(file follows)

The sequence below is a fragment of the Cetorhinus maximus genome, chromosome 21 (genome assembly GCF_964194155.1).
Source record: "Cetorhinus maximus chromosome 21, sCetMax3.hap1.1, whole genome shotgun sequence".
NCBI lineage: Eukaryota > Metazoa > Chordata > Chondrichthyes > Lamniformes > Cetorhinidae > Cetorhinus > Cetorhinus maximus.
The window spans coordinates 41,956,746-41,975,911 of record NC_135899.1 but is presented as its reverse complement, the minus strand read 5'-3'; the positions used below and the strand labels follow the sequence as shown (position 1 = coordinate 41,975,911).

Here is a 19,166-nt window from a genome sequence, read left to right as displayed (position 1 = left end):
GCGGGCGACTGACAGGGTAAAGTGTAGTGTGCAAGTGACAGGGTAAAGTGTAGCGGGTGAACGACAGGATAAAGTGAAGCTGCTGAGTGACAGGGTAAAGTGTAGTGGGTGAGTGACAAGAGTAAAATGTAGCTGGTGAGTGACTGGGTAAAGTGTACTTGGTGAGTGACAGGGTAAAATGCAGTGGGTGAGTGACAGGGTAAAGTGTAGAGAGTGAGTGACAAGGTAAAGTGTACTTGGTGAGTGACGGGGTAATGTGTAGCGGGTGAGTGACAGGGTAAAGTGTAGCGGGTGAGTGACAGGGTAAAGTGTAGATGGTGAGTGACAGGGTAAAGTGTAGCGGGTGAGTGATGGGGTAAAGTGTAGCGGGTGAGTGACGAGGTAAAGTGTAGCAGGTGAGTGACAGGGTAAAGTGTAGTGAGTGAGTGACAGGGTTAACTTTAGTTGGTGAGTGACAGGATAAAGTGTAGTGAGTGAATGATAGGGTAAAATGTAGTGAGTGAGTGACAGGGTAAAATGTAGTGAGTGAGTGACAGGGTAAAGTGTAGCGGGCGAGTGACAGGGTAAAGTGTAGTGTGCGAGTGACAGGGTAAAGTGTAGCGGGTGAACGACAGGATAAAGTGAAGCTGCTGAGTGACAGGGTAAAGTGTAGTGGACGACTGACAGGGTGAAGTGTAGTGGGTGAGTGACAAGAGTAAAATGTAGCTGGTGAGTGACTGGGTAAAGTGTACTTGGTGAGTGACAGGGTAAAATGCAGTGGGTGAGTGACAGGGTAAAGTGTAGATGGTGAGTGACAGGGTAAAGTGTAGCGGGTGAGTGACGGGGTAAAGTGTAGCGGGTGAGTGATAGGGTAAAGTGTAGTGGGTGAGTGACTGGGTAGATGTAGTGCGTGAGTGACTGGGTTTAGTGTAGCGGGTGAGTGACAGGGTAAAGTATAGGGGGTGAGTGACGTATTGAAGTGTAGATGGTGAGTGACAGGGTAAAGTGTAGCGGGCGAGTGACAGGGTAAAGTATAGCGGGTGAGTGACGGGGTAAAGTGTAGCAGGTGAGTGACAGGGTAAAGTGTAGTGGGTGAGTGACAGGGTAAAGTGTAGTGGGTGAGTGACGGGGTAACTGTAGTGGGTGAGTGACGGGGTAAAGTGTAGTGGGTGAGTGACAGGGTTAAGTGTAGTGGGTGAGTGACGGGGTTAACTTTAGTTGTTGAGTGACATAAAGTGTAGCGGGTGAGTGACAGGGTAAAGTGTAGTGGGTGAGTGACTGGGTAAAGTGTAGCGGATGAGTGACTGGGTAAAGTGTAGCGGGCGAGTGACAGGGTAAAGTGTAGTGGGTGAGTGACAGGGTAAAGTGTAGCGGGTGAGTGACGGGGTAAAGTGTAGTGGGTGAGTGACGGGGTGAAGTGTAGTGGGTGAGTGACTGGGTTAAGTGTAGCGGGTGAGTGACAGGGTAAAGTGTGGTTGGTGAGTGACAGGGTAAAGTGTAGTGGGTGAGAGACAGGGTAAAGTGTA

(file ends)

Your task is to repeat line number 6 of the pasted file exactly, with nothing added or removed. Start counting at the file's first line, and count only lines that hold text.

GCGGGCGACTGACAGGGTAAAGTGTAGTGTGCAAGTGACAGGGTAAAGTGTAGCGGGTGAACGACAGGATAAAGTGAAGCTGCTGAGTGACAGGGTAAAGTGTAGTGGGTGAGTGACAAGAGTAAAATGTAGCTGGTGAGTGACTGGGTAAAGTGTACTTGGTGAGTGACAGGGTAAAATGCAGTGGGTGAGTGACAGGGTAAAGTGTAGAGAGTGAGTGACAAGGTAAAGTGTACTTGGTGAGTGACGGGGTAATGTGTAGCGGGTGAGTGACAGGGTAAAGTGTAGCGGGTGAGTGACAGGGTAAAGTGTAGATGGTGAGTGACAGGGTAAAGTGTAGCGGGTGAGTGATGGGGTAAAGTGTAGCGGGTGAGTGACGAGGTAAAGTGTAGCAGGTGAGTGACAGGGTAAAGTGTAGTGAGTGAGTGACAGGGTTAACTTTAGTTGGTGAGTGACAGGATAAAGTGTAGTGAGTGAATGATAGGGTAAAATGTAGTGAGTGAGTGACAGGGTAAAATGTAGTGAGTGAGTGACAGGGTAAAGTGTAGCGGGCGAGTGACAGGGTAAAGTGTAGTGTGCGAGTGACAGGGTAAAGTGTAGCGGGTGAACGACAGGATAAAGTGAAGCTGCTGAGTGACAGGGTAAAGTGTAGTGGACGACTGACAGGGTGAAGTGTAGTGGGTGAGTGACAAGAGTAAAATGTAGCTGGTGAGTGACTGGGTAAAGTGTACTTGGTGAGTGACAGGGTAAAATGCAGTGGGTGAGTGACAGGGTAAAGTGTAGATGGTGAGTGACAGGGTAAAGTGTAGCGGGTGAGTGACGGGGTAAAGTGTAGCGGGTGAGTGATAGGGTAAAGTGTAGTGGGTGAGTGACTGGGTAGATGTAGTGCGTGAGTGACTGGGTTTAGTGTAGCGGGTGAGTGACAGGGTAAAGTATAGGGGGTGAGTGACGTATTGAAGTGTAGATGGTGAGTGACAGGGTAAAGTGTAGCGGGCGAGTGACAGGGTAAAGTATAGCGGGTGAGTGACGGGGTAAAGTGTAGCAGGTGAGTGACAGGGTAAAGTGTAGTGGGTGAGTGACAGGGTAAAGTGTAGTGGGTGAGTGACGGGGTAACTGTAGTGGGTGAGTGACGGGGTAAAGTGTAGTGGGTGAGTGACAGGGTTAAGTGTAGTGGGTGAGTGACGGGGTTAACTTTAGTTGTTGAGTGACATAAAGTGTAGCGGGTGAGTGACAGGGTAAAGTGTAGTGGGTGAGTGACTGGGTAAAGTGTAGCGGATGAGTGACTGGGTAAAGTGTAGCGGGCGAGTGACAGGGTAAAGTGTAGTGGGTGAGTGACAGGGTAAAGTGTAGCGGGTGAGTGACGGGGTAAAGTGTAGTGGGTGAGTGACGGGGTGAAGTGTAGTGGGTGAGTGACTGGGTTAAGTGTAGCGGGTGAGTGACAGGGTAAAGTGTGGTTGGTGAGTGACAGGGTAAAGTGTAGTGGGTGAGAGACAGGGTAAAGTGTA